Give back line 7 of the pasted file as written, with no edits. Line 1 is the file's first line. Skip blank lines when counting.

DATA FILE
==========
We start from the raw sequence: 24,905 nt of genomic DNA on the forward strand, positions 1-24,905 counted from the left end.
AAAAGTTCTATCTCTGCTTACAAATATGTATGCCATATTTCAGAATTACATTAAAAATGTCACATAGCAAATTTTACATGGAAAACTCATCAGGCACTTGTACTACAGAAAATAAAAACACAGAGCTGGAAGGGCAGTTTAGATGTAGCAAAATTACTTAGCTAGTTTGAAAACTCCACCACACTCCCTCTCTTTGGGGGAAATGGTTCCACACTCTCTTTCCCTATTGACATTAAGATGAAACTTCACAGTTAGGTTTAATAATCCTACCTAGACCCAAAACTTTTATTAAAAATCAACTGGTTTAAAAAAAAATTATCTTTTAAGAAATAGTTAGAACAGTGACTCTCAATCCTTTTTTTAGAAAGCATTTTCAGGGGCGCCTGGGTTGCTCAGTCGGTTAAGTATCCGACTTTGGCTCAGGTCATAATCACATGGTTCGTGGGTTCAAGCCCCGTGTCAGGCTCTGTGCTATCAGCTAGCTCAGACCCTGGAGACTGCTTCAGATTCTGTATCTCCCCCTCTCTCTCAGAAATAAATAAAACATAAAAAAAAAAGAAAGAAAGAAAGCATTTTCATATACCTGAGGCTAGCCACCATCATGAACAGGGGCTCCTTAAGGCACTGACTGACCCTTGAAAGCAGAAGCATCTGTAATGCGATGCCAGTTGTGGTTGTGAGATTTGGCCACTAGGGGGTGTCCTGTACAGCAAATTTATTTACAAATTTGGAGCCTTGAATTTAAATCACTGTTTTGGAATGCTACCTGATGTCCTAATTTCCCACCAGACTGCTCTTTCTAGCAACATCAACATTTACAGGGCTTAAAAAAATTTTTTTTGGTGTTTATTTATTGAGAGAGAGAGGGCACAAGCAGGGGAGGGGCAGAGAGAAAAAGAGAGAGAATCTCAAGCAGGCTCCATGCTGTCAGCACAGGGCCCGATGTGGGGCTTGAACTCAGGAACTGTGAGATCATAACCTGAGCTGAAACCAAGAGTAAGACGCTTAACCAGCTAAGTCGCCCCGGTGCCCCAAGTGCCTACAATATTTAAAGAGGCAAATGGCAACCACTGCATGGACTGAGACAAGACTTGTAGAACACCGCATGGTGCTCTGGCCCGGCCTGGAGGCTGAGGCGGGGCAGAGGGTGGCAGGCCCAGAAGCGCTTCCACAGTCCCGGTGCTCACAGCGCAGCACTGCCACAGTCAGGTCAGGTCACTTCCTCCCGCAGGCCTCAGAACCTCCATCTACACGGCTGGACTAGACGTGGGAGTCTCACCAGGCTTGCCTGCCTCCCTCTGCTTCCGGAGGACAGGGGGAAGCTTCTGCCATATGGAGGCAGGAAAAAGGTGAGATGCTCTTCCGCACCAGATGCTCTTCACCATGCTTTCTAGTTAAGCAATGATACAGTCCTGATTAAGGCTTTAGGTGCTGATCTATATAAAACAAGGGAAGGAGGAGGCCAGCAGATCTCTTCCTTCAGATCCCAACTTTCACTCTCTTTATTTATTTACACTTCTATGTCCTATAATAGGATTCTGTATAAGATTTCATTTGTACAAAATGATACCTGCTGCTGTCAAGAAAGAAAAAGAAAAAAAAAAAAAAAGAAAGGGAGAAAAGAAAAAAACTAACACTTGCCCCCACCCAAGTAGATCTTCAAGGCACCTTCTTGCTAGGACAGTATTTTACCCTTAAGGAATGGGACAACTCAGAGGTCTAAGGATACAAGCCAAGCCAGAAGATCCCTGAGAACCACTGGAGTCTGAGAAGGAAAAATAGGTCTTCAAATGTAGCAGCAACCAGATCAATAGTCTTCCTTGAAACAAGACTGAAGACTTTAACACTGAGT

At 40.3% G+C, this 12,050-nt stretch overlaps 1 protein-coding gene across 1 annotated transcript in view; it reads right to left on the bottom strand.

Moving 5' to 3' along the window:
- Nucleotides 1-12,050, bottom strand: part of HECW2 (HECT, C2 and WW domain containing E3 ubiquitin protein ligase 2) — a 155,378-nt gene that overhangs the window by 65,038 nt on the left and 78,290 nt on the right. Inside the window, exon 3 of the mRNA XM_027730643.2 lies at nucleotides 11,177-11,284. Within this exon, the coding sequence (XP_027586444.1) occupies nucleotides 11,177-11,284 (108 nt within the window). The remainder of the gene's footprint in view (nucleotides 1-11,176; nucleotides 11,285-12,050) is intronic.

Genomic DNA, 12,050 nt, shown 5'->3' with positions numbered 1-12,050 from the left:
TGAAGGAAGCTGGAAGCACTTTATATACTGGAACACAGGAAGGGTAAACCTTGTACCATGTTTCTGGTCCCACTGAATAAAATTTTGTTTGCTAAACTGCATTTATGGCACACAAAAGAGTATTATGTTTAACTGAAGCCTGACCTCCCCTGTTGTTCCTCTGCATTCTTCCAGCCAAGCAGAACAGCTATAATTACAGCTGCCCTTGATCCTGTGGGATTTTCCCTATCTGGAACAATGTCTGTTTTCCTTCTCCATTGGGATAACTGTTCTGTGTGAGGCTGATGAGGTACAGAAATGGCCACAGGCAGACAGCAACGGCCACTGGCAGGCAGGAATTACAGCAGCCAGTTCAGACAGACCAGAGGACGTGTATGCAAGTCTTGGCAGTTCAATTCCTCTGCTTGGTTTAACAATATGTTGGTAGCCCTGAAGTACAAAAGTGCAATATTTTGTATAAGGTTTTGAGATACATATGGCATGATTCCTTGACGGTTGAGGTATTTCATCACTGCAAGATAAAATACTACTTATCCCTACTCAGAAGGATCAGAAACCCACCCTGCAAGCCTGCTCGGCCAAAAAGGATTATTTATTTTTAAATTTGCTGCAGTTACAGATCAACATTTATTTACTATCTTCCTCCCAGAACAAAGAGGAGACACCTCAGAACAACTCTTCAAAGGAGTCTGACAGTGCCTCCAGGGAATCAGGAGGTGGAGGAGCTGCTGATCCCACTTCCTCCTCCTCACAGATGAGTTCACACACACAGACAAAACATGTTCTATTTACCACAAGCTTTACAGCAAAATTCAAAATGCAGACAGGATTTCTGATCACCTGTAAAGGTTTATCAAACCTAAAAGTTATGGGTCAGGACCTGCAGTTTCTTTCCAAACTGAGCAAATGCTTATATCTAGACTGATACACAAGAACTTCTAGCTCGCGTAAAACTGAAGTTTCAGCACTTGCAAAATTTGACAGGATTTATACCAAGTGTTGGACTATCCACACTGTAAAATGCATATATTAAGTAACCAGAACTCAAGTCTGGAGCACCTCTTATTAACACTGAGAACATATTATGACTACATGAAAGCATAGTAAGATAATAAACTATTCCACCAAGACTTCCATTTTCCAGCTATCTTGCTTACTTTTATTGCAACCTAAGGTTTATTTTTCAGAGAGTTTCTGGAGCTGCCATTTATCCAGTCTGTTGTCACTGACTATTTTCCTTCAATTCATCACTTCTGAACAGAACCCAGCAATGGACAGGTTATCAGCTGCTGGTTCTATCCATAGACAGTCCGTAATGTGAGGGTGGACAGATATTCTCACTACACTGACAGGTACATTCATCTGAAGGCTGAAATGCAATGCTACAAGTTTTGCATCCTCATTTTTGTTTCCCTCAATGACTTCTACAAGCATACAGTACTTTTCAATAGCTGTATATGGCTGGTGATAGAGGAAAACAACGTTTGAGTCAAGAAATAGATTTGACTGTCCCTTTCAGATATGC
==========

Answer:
TGAAGGAAGCTGGAAGCACTTTATATACTGGAACACAGGAAGGGTAAACCTTGTACCATGTTTCTGGTCCCACTGAATAAAATTTTGTTTGCTAAACTGCATTTATGGCACACAAAAGAGTATTATGTTTAACTGAAGCCTGACCTCCCCTGTTGTTCCTCTGCATTCTTCCAGCCAAGCAGAACAGCTATAATTACAGCTGCCCTTGATCCTGTGGGATTTTCCCTATCTGGAACAATGTCTGTTTTCCTTCTCCATTGGGATAACTGTTCTGTGTGAGGCTGATGAGGTACAGAAATGGCCACAGGCAGACAGCAACGGCCACTGGCAGGCAGGAATTACAGCAGCCAGTTCAGACAGACCAGAGGACGTGTATGCAAGTCTTGGCAGTTCAATTCCTCTGCTTGGTTTAACAATATGTTGGTAGCCCTGAAGTACAAAAGTGCAATATTTTGTATAAGGTTTTGAGATACATATGGCATGATTCCTTGACGGTTGAGGTATTTCATCACTGCAAGATAAAATACTACTTATCCCTACTCAGAAGGATCAGAAACCCACCCTGCAAGCCTGCTCGGCCAAAAAGGATTATTTATTTTTAAATTTGCTGCAGTTACAGATCAACATTTATTTACTATCTTCCTCCCAGAACAAAGAGGAGACACCTCAGAACAACTCTTCAAAGGAGTCTGACAGTGCCTCCAGGGAATCAGGAGGTGGAGGAGCTGCTGATCCCACTTCCTCCTCCTCACAGATGAGTTCACACACACAGACAAAACATGTTCTATTTACCACAAGCTTTACAGCAAAATTCAAAATGCAGACAGGATTTCTGATCACCTGTAAAGGTTTATCAAACCTAAAAGTTATGGGTCAGGACCTGCAGTTTCTTTCCAAACTGAGCAAATGCTTATATCTAGACTGATACACAAGAACTTCTAGCTCGCGTAAAACTGAAGTTTCAGCACTTGCAAAATTTGACAGGATTTATACCAAGTGTTGGACTATCCACACTGTAAAATGCATATATTAAGTAACCAGAACTCAAGTCTGGAGCACCTCTTATTAACACTGAGAACATATTATGACTACATGAAAGCATAGTAAGATAATAAACTATTCCACCAAGACTTCCATTTTCCAGCTATCTTGCTTACTTTTATTGCAACCTAAGGTTTATTTTTCAGAGAGTTTCTGGAGCTGCCATTTATCCAGTCTGTTGTCACTGACTATTTTCCTTCAATTCATCACTTCTGAACAGAACCCAGCAATGGACAGGTTATCAGCTGCTGGTTCTATCCATAGACAGTCCGTAATGTGAGGGTGGACAGATATTCTCACTACACTGACAGGTACATTCATCTGAAGGCTGAAATGCAATGCTACAAGTTTTGCATCCTCATTTTTGTTTCCCTCAATGACTTCTACAAGCATACAGTACTTTTCAATAGCTGTATATGGCTGGTGATAGAGGAAAACAACGTTTGAGTCAAGAAATAGATTTGACTGTCCCTTTCAGATATGC